- 21 Jul 2011
- Working Paper
Collaborating Across Cultures: Cultural Metacognition and Affect-Based Trust in Creative Collaboration
Executive Summary — Creative solutions often are born when two unrelated ideas come together for the first time. That's more likely to happen when the collaborators come from different ethnic and cultural backgrounds, thus diminishing the likelihood of redundant ideas. In this paper, via a series of studies, Roy Y.J. Chua, Michael W. Morris, and Shira Mor examine the factors that make intercultural creative collaboration happen. Key concepts include:
- An individual's cultural metacognition (i.e. reflective thinking about intercultural interactions) is directly linked to success in intercultural creative collaborations.
- Affect-based trust, but not cognition-based trust, is positively associated with cultural metacognition.
- In order to further intercultural creative collaboration, managers need to do more than simply passively learn about other cultures. Rather, they need to develop their cultural metacognition in anticipation of possible intercultural encounters.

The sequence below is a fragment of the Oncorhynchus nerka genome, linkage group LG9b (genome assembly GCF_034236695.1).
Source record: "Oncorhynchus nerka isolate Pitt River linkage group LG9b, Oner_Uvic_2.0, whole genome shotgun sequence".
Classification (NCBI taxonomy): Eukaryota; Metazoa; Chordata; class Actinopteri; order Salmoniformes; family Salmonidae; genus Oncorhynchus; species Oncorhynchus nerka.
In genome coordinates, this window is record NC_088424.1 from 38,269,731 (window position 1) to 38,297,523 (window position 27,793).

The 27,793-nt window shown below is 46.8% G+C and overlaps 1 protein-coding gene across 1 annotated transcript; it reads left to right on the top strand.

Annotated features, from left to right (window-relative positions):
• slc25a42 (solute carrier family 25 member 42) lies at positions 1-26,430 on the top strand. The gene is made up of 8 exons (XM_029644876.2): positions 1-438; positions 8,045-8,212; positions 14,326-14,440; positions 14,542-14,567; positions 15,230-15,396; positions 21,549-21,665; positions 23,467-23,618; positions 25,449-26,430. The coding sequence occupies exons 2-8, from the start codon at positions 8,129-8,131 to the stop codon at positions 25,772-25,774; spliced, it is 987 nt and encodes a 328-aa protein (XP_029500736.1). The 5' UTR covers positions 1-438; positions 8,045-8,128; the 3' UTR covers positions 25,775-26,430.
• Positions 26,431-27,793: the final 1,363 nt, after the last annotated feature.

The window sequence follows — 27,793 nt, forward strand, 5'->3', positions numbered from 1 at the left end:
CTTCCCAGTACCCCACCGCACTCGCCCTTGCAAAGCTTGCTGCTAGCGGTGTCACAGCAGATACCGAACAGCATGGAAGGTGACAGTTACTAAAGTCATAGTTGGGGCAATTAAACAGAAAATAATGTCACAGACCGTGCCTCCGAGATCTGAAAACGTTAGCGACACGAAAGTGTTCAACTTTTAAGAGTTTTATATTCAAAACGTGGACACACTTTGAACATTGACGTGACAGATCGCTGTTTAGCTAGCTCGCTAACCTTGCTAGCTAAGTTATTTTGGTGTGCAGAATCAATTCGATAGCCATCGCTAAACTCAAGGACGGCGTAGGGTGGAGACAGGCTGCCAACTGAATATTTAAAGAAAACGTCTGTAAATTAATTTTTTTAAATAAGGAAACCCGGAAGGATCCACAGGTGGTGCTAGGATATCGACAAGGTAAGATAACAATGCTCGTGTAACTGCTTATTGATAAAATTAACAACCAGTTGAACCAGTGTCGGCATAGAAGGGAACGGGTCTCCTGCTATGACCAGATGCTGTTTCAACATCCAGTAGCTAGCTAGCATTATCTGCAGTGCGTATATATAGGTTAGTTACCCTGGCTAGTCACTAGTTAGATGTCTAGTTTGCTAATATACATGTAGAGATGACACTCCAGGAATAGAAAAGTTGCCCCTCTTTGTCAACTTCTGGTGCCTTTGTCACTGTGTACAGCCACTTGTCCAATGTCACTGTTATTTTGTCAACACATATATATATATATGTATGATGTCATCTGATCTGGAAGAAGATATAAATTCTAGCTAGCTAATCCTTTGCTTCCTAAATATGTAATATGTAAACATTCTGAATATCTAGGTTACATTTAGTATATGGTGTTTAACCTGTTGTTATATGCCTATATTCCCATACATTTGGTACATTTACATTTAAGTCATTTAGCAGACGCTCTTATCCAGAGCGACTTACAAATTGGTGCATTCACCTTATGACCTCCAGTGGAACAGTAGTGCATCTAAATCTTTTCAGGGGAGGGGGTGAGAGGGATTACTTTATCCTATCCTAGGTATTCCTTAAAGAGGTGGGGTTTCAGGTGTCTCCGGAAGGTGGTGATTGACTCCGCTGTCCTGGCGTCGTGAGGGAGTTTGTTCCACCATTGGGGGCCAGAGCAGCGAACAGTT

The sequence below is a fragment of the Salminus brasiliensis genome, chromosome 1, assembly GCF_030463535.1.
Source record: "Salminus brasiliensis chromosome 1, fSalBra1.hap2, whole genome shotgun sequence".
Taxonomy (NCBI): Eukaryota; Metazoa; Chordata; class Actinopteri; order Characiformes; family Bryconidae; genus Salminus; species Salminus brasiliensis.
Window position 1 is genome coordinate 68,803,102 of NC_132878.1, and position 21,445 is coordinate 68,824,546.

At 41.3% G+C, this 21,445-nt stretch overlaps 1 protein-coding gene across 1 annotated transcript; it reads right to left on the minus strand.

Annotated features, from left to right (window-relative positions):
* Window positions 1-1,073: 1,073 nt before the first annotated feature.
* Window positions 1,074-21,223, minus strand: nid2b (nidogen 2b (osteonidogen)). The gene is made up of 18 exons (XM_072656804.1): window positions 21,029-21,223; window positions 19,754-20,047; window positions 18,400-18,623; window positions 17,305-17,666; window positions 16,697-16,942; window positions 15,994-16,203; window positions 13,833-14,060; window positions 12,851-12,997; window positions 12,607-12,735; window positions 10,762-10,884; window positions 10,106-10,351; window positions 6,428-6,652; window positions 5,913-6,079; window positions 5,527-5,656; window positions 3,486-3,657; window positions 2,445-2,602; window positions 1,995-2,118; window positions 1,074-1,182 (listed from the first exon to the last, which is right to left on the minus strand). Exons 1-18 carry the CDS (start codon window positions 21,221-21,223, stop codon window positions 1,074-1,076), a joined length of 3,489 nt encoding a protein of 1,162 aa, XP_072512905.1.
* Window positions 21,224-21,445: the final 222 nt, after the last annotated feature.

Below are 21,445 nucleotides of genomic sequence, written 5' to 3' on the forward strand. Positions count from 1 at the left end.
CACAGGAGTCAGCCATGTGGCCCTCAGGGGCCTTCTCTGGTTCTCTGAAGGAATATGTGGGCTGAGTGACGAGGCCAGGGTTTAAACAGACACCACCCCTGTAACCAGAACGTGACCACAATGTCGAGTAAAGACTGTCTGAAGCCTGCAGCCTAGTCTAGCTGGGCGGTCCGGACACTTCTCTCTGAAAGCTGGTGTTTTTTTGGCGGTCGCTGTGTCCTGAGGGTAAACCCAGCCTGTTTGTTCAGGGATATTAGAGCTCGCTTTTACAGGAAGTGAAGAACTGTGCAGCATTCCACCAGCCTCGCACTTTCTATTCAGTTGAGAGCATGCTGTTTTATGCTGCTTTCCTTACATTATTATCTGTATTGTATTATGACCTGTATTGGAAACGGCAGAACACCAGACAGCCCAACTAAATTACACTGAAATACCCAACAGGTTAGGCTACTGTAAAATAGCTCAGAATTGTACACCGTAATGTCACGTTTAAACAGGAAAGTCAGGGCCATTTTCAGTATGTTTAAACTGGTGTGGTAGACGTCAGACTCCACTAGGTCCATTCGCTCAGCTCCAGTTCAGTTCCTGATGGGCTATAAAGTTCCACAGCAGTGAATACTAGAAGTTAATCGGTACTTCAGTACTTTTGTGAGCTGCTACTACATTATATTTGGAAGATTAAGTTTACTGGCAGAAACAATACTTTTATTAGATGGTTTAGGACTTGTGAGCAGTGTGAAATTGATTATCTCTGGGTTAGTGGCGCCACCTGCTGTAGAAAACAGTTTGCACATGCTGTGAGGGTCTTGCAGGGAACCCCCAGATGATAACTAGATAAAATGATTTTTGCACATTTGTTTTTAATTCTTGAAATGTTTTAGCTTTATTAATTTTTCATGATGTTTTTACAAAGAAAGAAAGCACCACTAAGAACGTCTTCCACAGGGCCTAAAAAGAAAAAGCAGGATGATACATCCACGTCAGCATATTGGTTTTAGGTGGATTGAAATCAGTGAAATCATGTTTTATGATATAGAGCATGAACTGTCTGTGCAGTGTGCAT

We propose that managers' awareness of their own and others' cultural assumptions (cultural metacognition) enables them to develop affect-based trust with associates from different cultures, promoting creative collaboration. Study 1, a multi-rater assessment of managerial performance, found that managers higher in metacognitive cultural intelligence (CQ) were rated as more effective in intercultural creative collaboration by managers from other cultures. Study 2, a social network survey, found that managers lower in metacognitive CQ reported a deficit of new idea sharing in their intercultural but not intracultural ties. In Study 3, a laboratory experiment involving a collaborative task, higher metacognitive CQ engendered greater idea sharing and creative performance only when participants shared personal experiences prior to the task. The effects of metacognitive CQ in enhancing collaboration were mediated by affect-based trust. We discuss the theoretical and practical implications for understanding and promoting creativity and problem solving in multicultural global contexts.